The operational gains of A-CDM and how it is shared with passengers

posted on 10th May 2018 by yumna
The operational gains of A-CDM and how it is shared with passengers

Collaboration in aviation is invariably a topic of discussion when airport leaders come together. Airport Collaborative Decision Making (A-CDM) is a practical expansion of this discussion. It aims to improve efficiency at airports – many of which are increasingly congested. Data is shared as A-CDM is implemented between a number of different partners at airports.

At Airport Show in Dubai the topic involved looking at how far the success of A-CDM is communicated to passengers. Or, even when it fails, this should be shared with the passenger. For example, delays are often not wholly explained to passengers leaving them frustrated and querying the airport for answers.

Firstly, it is worthwhile to note the specific examples of how A-CDM has been used in airports.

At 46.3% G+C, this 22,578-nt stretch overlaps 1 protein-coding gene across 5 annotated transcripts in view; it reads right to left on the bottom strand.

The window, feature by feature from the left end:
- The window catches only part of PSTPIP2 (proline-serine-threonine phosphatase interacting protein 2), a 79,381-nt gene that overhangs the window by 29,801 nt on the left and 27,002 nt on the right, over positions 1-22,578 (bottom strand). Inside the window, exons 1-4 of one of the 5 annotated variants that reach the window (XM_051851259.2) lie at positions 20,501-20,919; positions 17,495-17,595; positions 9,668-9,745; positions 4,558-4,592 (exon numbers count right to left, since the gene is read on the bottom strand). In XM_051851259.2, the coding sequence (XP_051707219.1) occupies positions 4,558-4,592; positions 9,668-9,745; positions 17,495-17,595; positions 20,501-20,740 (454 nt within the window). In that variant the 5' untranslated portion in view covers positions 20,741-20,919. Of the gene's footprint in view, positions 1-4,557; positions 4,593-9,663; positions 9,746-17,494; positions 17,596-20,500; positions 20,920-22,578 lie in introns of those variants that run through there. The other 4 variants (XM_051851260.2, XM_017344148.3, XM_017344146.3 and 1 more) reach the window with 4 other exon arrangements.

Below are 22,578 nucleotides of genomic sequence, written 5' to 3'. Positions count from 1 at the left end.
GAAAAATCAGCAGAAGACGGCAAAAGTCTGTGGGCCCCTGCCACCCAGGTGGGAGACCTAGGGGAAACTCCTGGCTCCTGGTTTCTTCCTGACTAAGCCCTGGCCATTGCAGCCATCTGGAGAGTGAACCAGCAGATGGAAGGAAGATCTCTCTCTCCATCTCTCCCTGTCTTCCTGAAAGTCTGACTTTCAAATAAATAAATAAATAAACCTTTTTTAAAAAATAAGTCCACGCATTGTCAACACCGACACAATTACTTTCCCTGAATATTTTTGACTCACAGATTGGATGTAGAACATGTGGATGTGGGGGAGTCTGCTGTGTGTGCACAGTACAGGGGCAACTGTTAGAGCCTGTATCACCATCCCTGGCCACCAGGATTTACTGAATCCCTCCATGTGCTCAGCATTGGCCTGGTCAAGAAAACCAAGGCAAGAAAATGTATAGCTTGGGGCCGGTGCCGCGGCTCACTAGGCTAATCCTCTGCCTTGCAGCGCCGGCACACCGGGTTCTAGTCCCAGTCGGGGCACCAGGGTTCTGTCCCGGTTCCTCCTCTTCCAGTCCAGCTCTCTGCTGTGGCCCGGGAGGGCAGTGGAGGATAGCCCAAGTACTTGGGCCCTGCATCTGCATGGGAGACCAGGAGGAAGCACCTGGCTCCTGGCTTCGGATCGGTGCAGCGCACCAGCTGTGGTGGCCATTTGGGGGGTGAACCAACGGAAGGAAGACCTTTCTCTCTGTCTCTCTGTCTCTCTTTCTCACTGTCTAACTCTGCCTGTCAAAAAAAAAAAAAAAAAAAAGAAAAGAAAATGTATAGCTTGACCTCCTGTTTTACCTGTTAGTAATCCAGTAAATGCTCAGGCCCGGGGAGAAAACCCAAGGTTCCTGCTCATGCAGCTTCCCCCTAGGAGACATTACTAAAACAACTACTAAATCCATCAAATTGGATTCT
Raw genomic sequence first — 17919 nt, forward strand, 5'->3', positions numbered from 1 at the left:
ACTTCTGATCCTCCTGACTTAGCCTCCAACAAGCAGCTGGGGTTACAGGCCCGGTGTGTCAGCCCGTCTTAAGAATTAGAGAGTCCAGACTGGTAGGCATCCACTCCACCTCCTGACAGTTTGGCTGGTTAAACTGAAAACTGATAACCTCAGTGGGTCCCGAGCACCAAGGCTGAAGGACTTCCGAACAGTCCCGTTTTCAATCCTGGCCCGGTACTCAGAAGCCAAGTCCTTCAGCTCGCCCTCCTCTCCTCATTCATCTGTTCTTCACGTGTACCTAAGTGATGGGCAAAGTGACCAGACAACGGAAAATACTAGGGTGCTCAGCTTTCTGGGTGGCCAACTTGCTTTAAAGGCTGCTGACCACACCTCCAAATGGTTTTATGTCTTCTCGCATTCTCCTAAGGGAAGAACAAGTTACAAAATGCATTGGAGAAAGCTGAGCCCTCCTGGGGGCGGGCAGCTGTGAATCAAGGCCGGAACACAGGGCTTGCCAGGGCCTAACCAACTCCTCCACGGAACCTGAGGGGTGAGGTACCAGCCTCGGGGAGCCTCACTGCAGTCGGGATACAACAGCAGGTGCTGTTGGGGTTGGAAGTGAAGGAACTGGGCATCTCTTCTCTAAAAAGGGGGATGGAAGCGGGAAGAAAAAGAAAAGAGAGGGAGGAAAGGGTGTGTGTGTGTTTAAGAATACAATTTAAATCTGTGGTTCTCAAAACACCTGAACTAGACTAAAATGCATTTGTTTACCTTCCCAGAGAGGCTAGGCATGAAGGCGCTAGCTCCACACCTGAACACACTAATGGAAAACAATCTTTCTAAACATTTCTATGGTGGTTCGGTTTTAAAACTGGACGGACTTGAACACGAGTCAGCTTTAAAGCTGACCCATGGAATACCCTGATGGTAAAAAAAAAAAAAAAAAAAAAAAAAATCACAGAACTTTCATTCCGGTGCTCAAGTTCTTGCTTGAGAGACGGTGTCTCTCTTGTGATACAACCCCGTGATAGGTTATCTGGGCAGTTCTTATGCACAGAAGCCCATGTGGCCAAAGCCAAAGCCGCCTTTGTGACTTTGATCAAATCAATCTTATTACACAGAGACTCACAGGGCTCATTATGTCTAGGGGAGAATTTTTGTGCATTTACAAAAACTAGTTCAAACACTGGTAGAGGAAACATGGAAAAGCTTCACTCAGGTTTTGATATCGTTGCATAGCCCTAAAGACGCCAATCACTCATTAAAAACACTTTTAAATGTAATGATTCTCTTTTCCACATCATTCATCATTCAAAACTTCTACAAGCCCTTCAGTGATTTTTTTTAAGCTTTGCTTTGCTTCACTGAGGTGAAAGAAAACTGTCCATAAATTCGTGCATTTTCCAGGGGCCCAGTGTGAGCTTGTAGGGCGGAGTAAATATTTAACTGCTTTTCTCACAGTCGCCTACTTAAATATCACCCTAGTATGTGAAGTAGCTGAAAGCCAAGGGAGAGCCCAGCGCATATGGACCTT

Former managing director of Airport Coordination Limited (ACL), Chris Bosworth, notes that A-CDM was used at Heathrow to secure new slots for the first time in 15 years when it was implemented. Senior Adviser to the Board at Finavia, Kari Savolainen stated that “half of the year we have snow in Helsinki”, yet A-CDM allows the airports to plan de-icing operations and maintain reliable schedules.

emaratech, general director, H.E. Thani Al Zaffin stated that Dubai International Airport is now handling one passenger per every six seconds, therefore A-CDM is implemented to maintain efficiency at DXB as numbers grow. A-CDM, was able to be produced because there is “no technology barrier anymore”, according to Al Zaffin.

Involving the airlines in the process is another side to the discussion, however. Al Zaffin noted that “[the] airport must offer a financial incentive to airlines in order to share data,” and consider the best way to use the data in the first place.

Savolainen, speaking from the perspective of Helsinki Airport, partly answered this question. He noted that dynamic flight information systems at the airport were bringing the airline and airport together to expose passengers to more targeted advertising.

For example, once passengers disembark from a flight from, say, Russia, airport advertisements will advertise products specific to those passengers and include information in the Russian language. This is the same for Chinese, European and other passengers.

As collaboration is a topic of discussion across the globe, there are still considerations when it is implemented. CAPA’s forum in Dubai highlighted this.